Been there, done that.


.... Phil

Phil Allison
Guest

Sun Apr 12, 2020 10:45 am   



Pimpom wrote:

------------
Quote:

Ed

The circuit is not intended to produce 500VDC which is not needed
for, in the OP's words, "bog standard AF triodes".


** Fair enough - the OP has been very vague.


Quote:
500V far
exceeds the maximum plate voltage of common AF triodes.


** But not *power* triodes - like the 300B.

They like 700 to 800V.



Quote:
230:12 -> 12:230 transformation will theoretically output 230V AC
which,


** Only IF you use toriodals.

The magnetising current with cheap E-cores will spoil that quite a bit.

Look, I admit have done it myself for a low current, tube pre-amp with a pair of 12AX7 / ECCL83s.

FYI:

I admit I have done many things myself I would never recommend on an internet forum while ever I use my REAL name.

There is so much risk of *misinterpretation* of a seemingly good idea.

One reason being, 500VDC is dangerous, concieveably fatal for anyone with little experience.


BTW I think you are one of the better, more serious posters here.



..... Phil

Pimpom
Guest

Sun Apr 12, 2020 10:45 am   



On 4/12/2020 7:55 AM, Phil Allison wrote:
Quote:
Peter Percival wrote:

--------------------------

Pimpom wrote:

Maybe you'd like to try this. I used it many many moons ago -
https://www.dropbox.com/s/9dl0o7z33jiqhft/Tube%20preamp%20power%20supply.png?dl=0


** Using two transformers wired like that is a bad idea and will not do what you asked for. The seconds one will be driven into core saturation.


I used that configuration because small 6- and 12-volt
transformers were easily available at local parts shops and, in
fact, I had them in stock at that time. It worked.

How will 12V fed to a 12V winding (or 6V to 6V) saturate the core?

Quote:

The better way is two identical, 240V to 50 or 60V trannies with windings in SERIES. So the combination is 100/120 to 480V.

Then a Variac drives the low voltage side to easily get 500VDC with NO saturation of any core.


Better still would be a transformer with 350V and 6.3V/12.6V
secondaries. But such trannies are probably hard to get these
days and be quite expensive. Of course, if the OP still wants to
go for a variable 500V supply, that's up to him.

Note to the OP: The two transformers are connected back-to-back.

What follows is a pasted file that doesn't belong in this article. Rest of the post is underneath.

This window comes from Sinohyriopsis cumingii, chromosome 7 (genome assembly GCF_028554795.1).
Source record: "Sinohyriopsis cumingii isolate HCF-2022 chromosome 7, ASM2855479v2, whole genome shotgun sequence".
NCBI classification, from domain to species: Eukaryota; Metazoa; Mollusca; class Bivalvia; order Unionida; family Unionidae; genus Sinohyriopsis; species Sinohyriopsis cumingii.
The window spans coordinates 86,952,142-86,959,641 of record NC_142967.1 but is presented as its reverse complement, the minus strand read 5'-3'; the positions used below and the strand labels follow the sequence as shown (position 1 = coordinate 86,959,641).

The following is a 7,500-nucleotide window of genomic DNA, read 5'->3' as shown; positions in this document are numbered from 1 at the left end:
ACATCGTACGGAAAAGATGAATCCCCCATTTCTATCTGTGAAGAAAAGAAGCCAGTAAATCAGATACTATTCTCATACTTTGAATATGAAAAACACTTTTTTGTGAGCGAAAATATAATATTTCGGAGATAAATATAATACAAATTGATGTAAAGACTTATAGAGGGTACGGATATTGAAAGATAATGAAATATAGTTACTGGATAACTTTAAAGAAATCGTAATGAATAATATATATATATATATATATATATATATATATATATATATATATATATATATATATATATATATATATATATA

The low voltage output of the first transformer is fed to the low
voltage winding of the second transformer. That is, what would
normally be the secondary winding of the 2nd transformer is used
as the primary.

Pimpom
Guest

Sun Apr 12, 2020 12:45 pm   



On 4/12/2020 2:53 PM, Phil Allison wrote:
Quote:
Pimpom wrote:

--------------------


** Using two transformers wired like that is a bad idea and will not do what you asked for. The seconds one will be driven into core saturation.


I used that configuration because small 6- and 12-volt
transformers were easily available at local parts shops and, in
fact, I had them in stock at that time. It worked.



** I do know it can - but no so much at higher currents.

How will 12V fed to a 12V winding (or 6V to 6V) saturate the core?

** Well, it in fact does.

AC supply transformers are NOT intended to be run backwards.

Take a 15VA, 240V to 6.3V tranny - the off load voltage is gonna be about 7.5V. The gives a turns ratio of 32:1.

On load, 6.3V multiplied by 32 = 201V - so not 240.

Now, the approx 30mA magnetising current has moved from the primary secondary, so multiplied by 32 = 0.96 amps.

In reality you will be lucky to get 180V before rectification, filtering and load.

Been there, done that.


... Phil


OK, I'll take your word for it. As I said, I did that "many moons
ago" - decades in fact, and I don't remember the details.

Jeff Layman
Guest

Mon Apr 13, 2020 5:45 pm   



On 12/04/20 10:00, Phil Allison wrote:

Quote:
230:12 -> 12:230 transformation will theoretically output 230V AC
which,

** Only IF you use toriodals.


About right. Over 30 years ago I used back-to-back toroidals to get a
safer supply to a 230V pond pump 10 metres away in the garden.

The matching toroidals were 230:18-21-24-27-30V and rated at 3A. I used
the 30V output of the first, ran it through 10m of 1.5mm^2 cable, and
connected it the 27V secondary of the second toroidal. The pump was
rated at 50W, and, from what I remember, I got about 220V out from the
primary of the second toroidal when under load. It worked that way
without problem for many years.

--

Jeff

Peter Percival
Guest

Wed Apr 15, 2020 6:45 pm   



Peter Percival wrote:
Quote:
I wish to buy a power supply delivering up to 500V for experiments with
thermionic valves.  What would be a suitable current?


So far as making ones own is concerned, I found this
https://www.nutsvolts.com/magazine/article/a-semiconductor-based-high-voltage-utility-power-supply
while looking for something else.